Received date: June 01, 2014; Accepted date: August 27, 2014; Published date: September 6, 2014
Citation: Weinreich UM, Nilsson T, Mylund L, Christiansen HT, Laursen BS (2014) Salt Halo Therapy and Saline Inhalation Administered to Patients with Chronic Obstructive Pulmonary Disease: A Pilot Study. J Palliat Care Med 4:185. doi: 10.4172/2165-7386.1000185
Copyright: © 2014 Weinreich UM, et al. This is an open-access article distributed under the terms of the Creative Commons Attribution License, which permits unrestricted use, distribution, and reproduction in any medium, provided the original author and source are credited.
Visit for more related articles at Journal of Palliative Care & Medicine
Introduction: Chronic Obstructive Pulmonary Disease (COPD) is characterised by progressive airflow limitation associated dyspnea and impaired quality of life. Halo therapy has been suggested to relieve respiratory discomfort in patients with COPD.
Aim: The aim of this study was to study the effect of halo therapy and isotonic saline inhalation, compared to controls, in COPD patients.
Material and methods: In this pilot cohort study 67 patients with COPD, GOLD stage 3 and 4, were included. Patients were assigned to 3 different groups; group 1 receiving 20 sessions of 45 minutes halo therapy with dry aerosols of salt less than 5 μm over 5 weeks, group 2 inhaling 5 ml isotonic Saline over 5 minutes, 5 weeks, 3 times per day and group 3 as controls. Spirometry, 6 minute walking test, dyspnea-score (MRC) and Quality-of-life (SGRQ) score was investigated at inclusion and at termination of the study.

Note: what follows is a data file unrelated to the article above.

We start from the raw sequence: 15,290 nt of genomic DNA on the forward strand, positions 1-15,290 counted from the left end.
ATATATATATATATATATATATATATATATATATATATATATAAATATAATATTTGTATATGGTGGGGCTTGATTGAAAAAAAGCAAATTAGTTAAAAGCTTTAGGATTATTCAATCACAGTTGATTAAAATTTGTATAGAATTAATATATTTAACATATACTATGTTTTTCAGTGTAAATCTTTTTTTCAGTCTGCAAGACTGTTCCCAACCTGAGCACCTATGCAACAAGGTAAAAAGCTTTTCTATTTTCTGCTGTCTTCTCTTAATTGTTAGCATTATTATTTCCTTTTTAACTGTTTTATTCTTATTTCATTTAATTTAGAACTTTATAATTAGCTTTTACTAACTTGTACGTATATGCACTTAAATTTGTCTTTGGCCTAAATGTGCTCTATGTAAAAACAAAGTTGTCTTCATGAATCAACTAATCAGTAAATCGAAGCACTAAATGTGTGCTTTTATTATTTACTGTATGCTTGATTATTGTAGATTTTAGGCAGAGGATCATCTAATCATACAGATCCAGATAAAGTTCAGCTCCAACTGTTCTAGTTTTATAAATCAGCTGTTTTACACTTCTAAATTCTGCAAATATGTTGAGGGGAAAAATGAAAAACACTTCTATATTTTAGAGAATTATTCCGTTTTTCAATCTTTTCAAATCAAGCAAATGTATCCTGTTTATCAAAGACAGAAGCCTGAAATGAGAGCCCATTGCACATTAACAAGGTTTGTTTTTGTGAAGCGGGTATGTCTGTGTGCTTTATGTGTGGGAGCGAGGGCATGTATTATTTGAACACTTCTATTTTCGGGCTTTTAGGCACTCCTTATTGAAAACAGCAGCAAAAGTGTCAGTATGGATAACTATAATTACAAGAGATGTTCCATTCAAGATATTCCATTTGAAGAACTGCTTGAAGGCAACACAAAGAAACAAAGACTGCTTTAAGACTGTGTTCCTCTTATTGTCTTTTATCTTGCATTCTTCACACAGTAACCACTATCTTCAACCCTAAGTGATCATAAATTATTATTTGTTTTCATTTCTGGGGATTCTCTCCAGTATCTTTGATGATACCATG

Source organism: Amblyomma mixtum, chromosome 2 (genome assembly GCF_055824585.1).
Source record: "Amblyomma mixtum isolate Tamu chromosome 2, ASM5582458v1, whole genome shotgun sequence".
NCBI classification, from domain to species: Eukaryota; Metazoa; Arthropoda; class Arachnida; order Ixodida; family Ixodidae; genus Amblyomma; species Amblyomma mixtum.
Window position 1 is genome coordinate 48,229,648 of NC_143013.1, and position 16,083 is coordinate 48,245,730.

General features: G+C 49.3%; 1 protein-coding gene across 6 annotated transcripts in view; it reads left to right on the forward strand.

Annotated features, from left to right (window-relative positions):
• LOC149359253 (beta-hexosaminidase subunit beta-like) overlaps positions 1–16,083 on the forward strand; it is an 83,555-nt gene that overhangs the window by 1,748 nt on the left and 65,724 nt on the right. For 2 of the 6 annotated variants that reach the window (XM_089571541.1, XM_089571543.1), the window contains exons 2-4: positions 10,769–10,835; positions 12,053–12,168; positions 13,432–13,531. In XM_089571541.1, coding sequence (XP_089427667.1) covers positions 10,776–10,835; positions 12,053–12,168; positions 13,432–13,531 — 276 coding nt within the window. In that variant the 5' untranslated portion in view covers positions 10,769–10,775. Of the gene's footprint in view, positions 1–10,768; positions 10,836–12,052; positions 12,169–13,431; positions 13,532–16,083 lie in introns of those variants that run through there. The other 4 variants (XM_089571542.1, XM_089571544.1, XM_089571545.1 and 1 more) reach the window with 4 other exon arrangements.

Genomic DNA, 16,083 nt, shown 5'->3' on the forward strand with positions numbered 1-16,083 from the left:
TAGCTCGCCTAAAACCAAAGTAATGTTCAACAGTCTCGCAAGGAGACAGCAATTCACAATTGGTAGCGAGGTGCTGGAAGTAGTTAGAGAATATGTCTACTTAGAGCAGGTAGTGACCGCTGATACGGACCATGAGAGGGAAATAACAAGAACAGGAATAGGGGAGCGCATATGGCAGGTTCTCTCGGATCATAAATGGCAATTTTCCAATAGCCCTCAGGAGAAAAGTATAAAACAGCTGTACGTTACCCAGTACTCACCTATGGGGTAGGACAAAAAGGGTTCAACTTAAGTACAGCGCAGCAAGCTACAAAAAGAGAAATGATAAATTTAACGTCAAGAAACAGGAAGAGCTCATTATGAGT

Results: Group 1 improved walking distance 75 meters (p<0.01), SGRQ -6.66 points (p<0.05) and FEV1 0.4liters (2%), (p>0.05), during the treatment period. Group 2 improved FEV1 0.7 litres (3%) (p<0.05) and walkingdistance 90 metres (p<0.01). There was a drop out of 28% (7/25) in this group due to discomfort. Group 3 reduced MRC 1 point (p<0.05) and FEV1 0.6 litres (2%) (p = 0.051) during the observation period.
Conclusion: Both Halo therapy and saline inhalation improved walking distance and FEV1 in patients. SGRQ improved in patients treated with halo therapy. Halo therapy appeared to be better tolerated than saline therapy.
Chronic obstructive pulmonary disease; Halo therapy; Saline inhalation; Quality of life; FEV1; MRC; 6 Minute walking test; Dyspnea
Chronic obstructive pulmonary disease (COPD) has during the last centuries emerged to be the most important respiratory disease globally , with an estimated 210 million people suffering from COPD worldwide. It is characterised by progressive airflow limitation, often associated with dyspnea, reduced walking distance and hence impaired self-evaluated quality of life . Treatment, in terms of smoking cessation , rehabilitation  and inhaled drug therapies  relieve symptoms, However dyspnoea remains a major complaint in COPD  and has, as well as impaired walking distance, a major impact on patients’ perception of quality of life [6,7]. Therefore relief of symptoms and research in this field is of great importance.